Controlling the asynchronous behavior of NIM operations
Certain NIM operations are asynchronous, meaning that NIM master might initiate the operation on the client, but does not wait for the operation to finish. The reason for this asynchronous behavior is because the NIM operation running on the client is typically time-consuming.
An example of an asynchronous operation is the bos_inst operation. Examples of synchronous operations are the cust, maint, and lppchk operations on a single machine target. However, these operations, when applied to members of a machine group, are asynchronous. The nim command initiates these operations on each member of the group without waiting for the operation to finish.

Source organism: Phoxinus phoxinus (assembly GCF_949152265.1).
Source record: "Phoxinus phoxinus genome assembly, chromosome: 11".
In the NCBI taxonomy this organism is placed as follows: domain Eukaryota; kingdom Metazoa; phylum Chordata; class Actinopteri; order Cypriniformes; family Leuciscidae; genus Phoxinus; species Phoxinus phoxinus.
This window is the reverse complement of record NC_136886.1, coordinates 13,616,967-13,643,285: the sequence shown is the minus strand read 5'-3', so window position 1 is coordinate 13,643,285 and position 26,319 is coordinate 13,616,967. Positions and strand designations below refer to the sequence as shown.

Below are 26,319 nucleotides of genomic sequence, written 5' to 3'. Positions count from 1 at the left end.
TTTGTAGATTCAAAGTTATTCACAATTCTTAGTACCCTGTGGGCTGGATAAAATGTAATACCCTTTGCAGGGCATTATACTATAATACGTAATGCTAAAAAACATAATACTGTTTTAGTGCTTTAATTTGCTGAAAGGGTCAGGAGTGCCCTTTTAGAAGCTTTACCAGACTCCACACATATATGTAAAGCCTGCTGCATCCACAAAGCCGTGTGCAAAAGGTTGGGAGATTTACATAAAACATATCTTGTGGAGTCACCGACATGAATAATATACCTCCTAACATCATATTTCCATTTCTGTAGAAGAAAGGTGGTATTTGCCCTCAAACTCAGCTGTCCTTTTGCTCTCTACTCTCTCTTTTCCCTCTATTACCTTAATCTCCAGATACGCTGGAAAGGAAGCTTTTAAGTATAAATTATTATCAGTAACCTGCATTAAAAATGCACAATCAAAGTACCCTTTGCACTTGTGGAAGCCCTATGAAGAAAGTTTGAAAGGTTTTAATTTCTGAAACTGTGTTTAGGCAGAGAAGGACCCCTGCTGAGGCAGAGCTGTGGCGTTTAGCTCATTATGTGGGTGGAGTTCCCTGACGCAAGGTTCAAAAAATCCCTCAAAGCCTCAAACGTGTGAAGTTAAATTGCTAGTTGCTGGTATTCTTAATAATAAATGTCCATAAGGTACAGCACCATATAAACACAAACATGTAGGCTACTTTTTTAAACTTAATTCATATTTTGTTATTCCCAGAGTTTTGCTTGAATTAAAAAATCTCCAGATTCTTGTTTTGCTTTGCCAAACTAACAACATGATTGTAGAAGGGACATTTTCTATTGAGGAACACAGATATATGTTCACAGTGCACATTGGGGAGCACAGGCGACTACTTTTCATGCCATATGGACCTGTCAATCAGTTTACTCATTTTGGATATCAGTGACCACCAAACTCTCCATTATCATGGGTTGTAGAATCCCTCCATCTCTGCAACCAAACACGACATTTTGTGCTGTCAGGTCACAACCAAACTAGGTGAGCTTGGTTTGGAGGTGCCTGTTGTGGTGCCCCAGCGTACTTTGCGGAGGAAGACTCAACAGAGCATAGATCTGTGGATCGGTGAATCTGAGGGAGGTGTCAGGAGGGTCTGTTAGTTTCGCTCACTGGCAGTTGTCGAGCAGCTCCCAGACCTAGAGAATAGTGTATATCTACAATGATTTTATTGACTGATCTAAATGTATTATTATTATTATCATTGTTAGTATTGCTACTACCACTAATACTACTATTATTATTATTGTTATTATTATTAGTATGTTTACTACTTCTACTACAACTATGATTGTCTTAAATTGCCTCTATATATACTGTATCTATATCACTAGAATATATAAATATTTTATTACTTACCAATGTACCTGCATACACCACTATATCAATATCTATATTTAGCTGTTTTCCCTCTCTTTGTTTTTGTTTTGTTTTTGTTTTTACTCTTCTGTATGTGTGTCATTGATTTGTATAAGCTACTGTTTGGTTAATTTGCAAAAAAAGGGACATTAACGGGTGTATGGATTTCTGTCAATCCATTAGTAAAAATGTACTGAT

If desired, the asynchronous behavior of the cust, maint, and lppchk operations can be controlled by setting the async attribute on the command line. For example, to ensure that the execution of a customization script identified by the NIM resource
script1is executed completely on a given member of the group
MacGrp1before initiating execution of the script on the next member of the group, enter the following:
nim -o cust -a script=script1 -a async=no MacGrp1
To force the master to not wait for the customization operation to finish when running the script on machine
Standalone1that is not part of a machine group, enter:
nim -o cust -a script=script1 -a async=yes Standalone1